Dr. Helena Taylor Clinic

Bedwetting: Causes, Diagnosis & Treatment


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As a parent, it’s natural to be concerned when your little one goes through phases like bedwetting. It can often feel an uphill battle as you don’t know how long the issue will last and what may cause another incident.

What is bedwetting?

Bedwetting, also known as nocturnal enuresis, is a common issue that affects many children. It occurs when a child involuntarily urinates during sleep, often after the age of 5 when they should have already learned to control their bladder. An 8-year study* revealed that 15% of children above the age of 5 years suffer from blader control issues. While it can be a frustrating and embarrassing experience for both the child and their parents, it is important to remember that bedwetting is a normal part of development and usually resolves on its own. In this article, I will discuss the causes of bedwetting, how it can be managed, and when to seek medical advice.

Bedwetting Causes

Bedwetting can have several underlying causes, including:

  • Developmental Delay: Some children may have difficulty learning to control their bladder at night due to a developmental delay.
  • Genetics: Bedwetting often runs in families and may be passed down through genetics.
  • Small Bladder Capacity: A child with a small bladder may not be able to hold enough urine during the night, resulting in bedwetting.
  • Hormonal Imbalance: In some cases, a hormonal imbalance may cause a child to produce more urine during the night than their bladder can hold.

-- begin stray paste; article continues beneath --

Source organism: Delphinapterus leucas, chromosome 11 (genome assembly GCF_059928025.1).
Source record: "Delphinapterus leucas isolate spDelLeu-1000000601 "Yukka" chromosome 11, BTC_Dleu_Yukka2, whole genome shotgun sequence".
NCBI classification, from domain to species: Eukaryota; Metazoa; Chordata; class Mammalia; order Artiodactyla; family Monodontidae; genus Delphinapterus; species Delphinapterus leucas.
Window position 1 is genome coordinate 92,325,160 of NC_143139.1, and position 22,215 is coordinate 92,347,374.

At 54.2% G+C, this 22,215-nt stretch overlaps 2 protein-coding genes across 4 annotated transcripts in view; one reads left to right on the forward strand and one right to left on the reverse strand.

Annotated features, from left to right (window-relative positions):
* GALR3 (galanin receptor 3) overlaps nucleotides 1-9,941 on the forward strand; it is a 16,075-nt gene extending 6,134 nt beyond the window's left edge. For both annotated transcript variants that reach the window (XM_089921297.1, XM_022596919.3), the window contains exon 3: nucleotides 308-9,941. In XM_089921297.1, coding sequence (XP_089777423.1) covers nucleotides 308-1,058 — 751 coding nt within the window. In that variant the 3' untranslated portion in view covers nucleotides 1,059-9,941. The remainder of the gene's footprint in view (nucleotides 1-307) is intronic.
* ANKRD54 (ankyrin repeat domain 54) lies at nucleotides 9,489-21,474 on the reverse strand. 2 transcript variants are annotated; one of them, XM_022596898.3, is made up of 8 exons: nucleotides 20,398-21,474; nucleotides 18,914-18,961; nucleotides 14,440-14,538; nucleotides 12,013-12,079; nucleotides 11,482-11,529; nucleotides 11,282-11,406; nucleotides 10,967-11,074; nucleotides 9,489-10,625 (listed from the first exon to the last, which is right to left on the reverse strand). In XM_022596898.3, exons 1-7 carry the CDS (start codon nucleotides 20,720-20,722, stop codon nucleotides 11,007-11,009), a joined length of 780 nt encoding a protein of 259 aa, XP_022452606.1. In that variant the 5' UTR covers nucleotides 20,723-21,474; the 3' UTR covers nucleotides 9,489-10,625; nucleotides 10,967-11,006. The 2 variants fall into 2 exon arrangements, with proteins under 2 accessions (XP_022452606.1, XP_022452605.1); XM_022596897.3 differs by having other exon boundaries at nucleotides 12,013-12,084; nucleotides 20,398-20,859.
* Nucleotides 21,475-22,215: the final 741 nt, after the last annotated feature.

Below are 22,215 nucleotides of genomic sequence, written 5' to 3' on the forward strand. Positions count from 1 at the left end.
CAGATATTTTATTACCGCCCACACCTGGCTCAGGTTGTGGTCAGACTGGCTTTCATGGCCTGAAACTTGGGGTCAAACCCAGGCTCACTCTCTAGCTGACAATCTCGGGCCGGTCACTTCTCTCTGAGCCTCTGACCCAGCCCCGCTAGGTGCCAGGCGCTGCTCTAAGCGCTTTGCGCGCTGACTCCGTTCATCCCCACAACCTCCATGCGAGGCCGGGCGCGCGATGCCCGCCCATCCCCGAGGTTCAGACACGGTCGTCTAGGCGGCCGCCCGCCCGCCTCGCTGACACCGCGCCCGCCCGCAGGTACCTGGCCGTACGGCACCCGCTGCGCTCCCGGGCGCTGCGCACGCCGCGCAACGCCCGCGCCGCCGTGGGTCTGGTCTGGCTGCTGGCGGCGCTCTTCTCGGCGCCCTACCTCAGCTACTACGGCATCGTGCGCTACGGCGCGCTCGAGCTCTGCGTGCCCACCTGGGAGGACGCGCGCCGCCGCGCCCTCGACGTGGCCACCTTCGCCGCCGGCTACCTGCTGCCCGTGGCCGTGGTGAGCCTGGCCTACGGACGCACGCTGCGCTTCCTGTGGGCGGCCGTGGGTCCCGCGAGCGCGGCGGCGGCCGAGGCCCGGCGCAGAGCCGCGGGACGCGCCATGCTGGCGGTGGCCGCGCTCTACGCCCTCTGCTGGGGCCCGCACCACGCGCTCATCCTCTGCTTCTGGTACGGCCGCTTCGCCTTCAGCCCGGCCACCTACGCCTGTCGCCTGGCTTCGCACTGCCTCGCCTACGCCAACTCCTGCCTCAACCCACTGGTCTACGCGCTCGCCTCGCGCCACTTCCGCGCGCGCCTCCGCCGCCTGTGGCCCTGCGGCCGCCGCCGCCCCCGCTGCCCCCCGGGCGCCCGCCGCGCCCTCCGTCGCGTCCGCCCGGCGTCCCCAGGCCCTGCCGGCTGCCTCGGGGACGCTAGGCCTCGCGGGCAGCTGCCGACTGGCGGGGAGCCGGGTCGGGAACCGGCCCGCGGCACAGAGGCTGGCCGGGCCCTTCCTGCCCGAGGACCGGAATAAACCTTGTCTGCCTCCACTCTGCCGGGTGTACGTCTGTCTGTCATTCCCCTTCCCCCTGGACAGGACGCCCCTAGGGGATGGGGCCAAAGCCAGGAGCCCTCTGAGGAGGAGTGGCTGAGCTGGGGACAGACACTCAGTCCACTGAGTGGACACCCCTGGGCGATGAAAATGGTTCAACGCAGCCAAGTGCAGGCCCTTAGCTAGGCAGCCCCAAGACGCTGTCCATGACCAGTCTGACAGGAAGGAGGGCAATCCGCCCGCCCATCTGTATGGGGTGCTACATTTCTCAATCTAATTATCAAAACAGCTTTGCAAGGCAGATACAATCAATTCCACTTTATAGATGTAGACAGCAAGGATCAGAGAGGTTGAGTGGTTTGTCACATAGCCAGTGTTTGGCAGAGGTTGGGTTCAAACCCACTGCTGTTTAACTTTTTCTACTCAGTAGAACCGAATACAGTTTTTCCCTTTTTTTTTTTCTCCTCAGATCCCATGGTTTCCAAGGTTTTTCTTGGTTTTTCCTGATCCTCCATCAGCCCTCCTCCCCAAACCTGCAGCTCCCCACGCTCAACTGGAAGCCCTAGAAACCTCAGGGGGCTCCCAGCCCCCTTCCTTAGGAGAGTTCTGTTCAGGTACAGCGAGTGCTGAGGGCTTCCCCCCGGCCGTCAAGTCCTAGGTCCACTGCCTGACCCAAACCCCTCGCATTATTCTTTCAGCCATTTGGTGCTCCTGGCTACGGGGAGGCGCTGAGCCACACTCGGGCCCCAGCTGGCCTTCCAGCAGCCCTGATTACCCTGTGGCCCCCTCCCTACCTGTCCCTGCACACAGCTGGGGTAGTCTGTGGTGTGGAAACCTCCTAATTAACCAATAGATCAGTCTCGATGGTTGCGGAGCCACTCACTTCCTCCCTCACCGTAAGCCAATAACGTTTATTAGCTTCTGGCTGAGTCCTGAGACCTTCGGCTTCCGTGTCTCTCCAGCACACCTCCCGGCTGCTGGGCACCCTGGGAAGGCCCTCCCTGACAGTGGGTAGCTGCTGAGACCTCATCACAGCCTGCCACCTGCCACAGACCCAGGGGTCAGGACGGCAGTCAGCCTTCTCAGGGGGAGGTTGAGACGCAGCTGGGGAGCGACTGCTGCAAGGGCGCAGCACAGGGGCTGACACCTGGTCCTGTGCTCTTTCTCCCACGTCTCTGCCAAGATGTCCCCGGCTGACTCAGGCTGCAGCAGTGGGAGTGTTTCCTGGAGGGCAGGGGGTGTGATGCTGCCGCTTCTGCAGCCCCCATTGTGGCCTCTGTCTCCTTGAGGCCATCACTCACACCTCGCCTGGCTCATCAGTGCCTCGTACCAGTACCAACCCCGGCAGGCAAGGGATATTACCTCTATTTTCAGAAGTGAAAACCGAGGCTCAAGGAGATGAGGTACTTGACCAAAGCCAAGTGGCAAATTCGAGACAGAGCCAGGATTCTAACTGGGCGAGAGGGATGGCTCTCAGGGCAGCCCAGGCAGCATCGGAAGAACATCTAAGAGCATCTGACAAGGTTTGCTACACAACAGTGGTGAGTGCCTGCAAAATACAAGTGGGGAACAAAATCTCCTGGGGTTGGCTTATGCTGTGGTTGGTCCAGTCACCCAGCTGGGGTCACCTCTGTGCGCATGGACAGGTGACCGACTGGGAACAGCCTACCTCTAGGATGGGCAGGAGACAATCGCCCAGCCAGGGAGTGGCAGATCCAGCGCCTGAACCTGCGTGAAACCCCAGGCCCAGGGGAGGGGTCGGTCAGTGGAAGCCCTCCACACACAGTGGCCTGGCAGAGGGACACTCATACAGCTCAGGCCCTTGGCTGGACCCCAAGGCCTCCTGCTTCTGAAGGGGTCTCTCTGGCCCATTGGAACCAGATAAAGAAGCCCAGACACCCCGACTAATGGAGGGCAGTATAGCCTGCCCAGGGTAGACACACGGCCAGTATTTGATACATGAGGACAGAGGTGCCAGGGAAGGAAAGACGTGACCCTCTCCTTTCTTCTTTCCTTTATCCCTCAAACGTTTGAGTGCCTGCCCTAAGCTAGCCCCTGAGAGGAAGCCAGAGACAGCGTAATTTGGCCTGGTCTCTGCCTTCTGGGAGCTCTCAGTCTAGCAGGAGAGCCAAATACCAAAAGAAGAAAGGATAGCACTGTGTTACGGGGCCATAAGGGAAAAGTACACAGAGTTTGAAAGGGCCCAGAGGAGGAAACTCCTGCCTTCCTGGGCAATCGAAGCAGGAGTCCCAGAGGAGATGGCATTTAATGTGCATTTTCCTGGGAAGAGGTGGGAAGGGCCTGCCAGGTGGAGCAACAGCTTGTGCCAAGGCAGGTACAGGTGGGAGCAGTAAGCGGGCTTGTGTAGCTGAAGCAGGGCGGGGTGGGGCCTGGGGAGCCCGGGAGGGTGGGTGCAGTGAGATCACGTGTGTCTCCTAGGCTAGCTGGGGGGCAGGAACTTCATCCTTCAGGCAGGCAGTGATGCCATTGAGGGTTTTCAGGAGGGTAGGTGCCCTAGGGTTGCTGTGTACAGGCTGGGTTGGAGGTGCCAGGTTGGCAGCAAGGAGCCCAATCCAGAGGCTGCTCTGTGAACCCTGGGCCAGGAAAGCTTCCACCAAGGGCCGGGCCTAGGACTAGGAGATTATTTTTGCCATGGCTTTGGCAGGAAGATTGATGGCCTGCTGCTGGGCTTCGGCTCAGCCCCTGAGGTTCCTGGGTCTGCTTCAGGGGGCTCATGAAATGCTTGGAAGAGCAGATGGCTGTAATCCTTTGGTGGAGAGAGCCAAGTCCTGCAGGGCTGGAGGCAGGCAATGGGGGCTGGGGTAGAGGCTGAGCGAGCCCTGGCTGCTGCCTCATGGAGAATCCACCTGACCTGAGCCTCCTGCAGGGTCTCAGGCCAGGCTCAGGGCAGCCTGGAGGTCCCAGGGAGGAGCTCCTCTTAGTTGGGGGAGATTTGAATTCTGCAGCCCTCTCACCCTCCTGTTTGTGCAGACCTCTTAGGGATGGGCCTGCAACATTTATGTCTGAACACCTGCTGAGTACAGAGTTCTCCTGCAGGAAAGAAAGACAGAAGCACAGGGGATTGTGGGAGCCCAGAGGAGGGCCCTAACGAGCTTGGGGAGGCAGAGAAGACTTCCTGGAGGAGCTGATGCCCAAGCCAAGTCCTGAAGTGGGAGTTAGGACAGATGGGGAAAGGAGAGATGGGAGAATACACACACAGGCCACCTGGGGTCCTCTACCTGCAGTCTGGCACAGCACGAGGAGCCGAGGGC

• Urinary Tract Infections: Bedwetting can also be a symptom of a urinary tract infection.

Psychological Causes

  • Psychological factors can also play a role in bedwetting in some cases. Here are some ways that psychological factors may affect bedwetting:
    • Stress and anxiety: Stressful events, such as moving to a new home, starting a new school, or experiencing family conflict, can trigger bedwetting in some children. Anxiety can also play a role, as it can cause a child to be overly worried about wetting the bed and lead to a cycle of bedwetting.
    • Behavioral issues: Children who have behavioral issues such as hyperactivity or attention-deficit/hyperactivity disorder (ADHD) may be more prone to bedwetting. These conditions can cause the child to have difficulty controlling their bladder or wake up during the night to use the bathroom.
    • Emotional factors: Emotional factors, such as low self-esteem, poor body image, or feeling depressed, can contribute to bedwetting. Children who struggle with emotional issues may be more likely to wet the bed, as they may be less motivated to get up and use the bathroom during the night.
    • Trauma: In some cases, bedwetting may be related to trauma, such as abuse or neglect. Trauma can cause anxiety and emotional distress, which can contribute to bedwetting.

Bedwetting Treatment

If your child is experiencing bedwetting, there are several steps you can take to help manage the problem:

Are you looking for some real help to tackle bedwetting with your little one? If so, the first step is understanding that this issue can be effectively managed; there are certain steps you can take which could make a world of difference.